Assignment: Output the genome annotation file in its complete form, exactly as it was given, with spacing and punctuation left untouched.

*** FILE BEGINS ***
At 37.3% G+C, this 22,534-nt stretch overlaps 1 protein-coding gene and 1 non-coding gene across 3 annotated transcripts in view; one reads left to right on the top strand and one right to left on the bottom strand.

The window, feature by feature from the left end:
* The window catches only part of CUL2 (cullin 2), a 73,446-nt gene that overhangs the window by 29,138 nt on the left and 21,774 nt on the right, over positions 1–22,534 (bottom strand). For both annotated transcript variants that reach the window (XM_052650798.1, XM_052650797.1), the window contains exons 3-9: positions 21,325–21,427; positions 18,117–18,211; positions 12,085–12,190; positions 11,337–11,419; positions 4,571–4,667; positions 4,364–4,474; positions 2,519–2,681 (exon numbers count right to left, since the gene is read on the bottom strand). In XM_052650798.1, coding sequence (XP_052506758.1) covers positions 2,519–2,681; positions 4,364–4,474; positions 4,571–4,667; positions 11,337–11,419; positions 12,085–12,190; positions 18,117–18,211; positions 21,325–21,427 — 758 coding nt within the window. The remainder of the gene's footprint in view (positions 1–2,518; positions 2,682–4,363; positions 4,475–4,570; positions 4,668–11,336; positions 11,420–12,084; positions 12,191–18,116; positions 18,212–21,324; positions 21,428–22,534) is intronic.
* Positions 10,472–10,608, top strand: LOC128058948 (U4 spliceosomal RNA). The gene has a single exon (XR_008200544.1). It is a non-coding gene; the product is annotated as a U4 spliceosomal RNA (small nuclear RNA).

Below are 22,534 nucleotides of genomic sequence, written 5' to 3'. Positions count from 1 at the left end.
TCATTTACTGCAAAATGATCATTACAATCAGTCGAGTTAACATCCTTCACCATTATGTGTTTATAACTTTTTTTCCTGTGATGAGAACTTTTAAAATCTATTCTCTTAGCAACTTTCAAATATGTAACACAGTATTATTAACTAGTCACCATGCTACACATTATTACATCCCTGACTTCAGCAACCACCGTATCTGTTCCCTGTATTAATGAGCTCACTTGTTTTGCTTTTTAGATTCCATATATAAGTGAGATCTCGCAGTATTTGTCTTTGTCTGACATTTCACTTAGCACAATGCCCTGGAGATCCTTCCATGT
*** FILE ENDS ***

At 37.3% G+C, this 22,534-nt stretch overlaps 1 protein-coding gene and 1 non-coding gene across 3 annotated transcripts in view; one reads left to right on the top strand and one right to left on the bottom strand.

The window, feature by feature from the left end:
* The window catches only part of CUL2 (cullin 2), a 73,446-nt gene that overhangs the window by 29,138 nt on the left and 21,774 nt on the right, over positions 1–22,534 (bottom strand). For both annotated transcript variants that reach the window (XM_052650798.1, XM_052650797.1), the window contains exons 3-9: positions 21,325–21,427; positions 18,117–18,211; positions 12,085–12,190; positions 11,337–11,419; positions 4,571–4,667; positions 4,364–4,474; positions 2,519–2,681 (exon numbers count right to left, since the gene is read on the bottom strand). In XM_052650798.1, coding sequence (XP_052506758.1) covers positions 2,519–2,681; positions 4,364–4,474; positions 4,571–4,667; positions 11,337–11,419; positions 12,085–12,190; positions 18,117–18,211; positions 21,325–21,427 — 758 coding nt within the window. The remainder of the gene's footprint in view (positions 1–2,518; positions 2,682–4,363; positions 4,475–4,570; positions 4,668–11,336; positions 11,420–12,084; positions 12,191–18,116; positions 18,212–21,324; positions 21,428–22,534) is intronic.
* Positions 10,472–10,608, top strand: LOC128058948 (U4 spliceosomal RNA). The gene has a single exon (XR_008200544.1). It is a non-coding gene; the product is annotated as a U4 spliceosomal RNA (small nuclear RNA).

Below are 22,534 nucleotides of genomic sequence, written 5' to 3'. Positions count from 1 at the left end.
TCATTTACTGCAAAATGATCATTACAATCAGTCGAGTTAACATCCTTCACCATTATGTGTTTATAACTTTTTTTCCTGTGATGAGAACTTTTAAAATCTATTCTCTTAGCAACTTTCAAATATGTAACACAGTATTATTAACTAGTCACCATGCTACACATTATTACATCCCTGACTTCAGCAACCACCGTATCTGTTCCCTGTATTAATGAGCTCACTTGTTTTGCTTTTTAGATTCCATATATAAGTGAGATCTCGCAGTATTTGTCTTTGTCTGACATTTCACTTAGCACAATGCCCTGGAGATCCTTCCATGT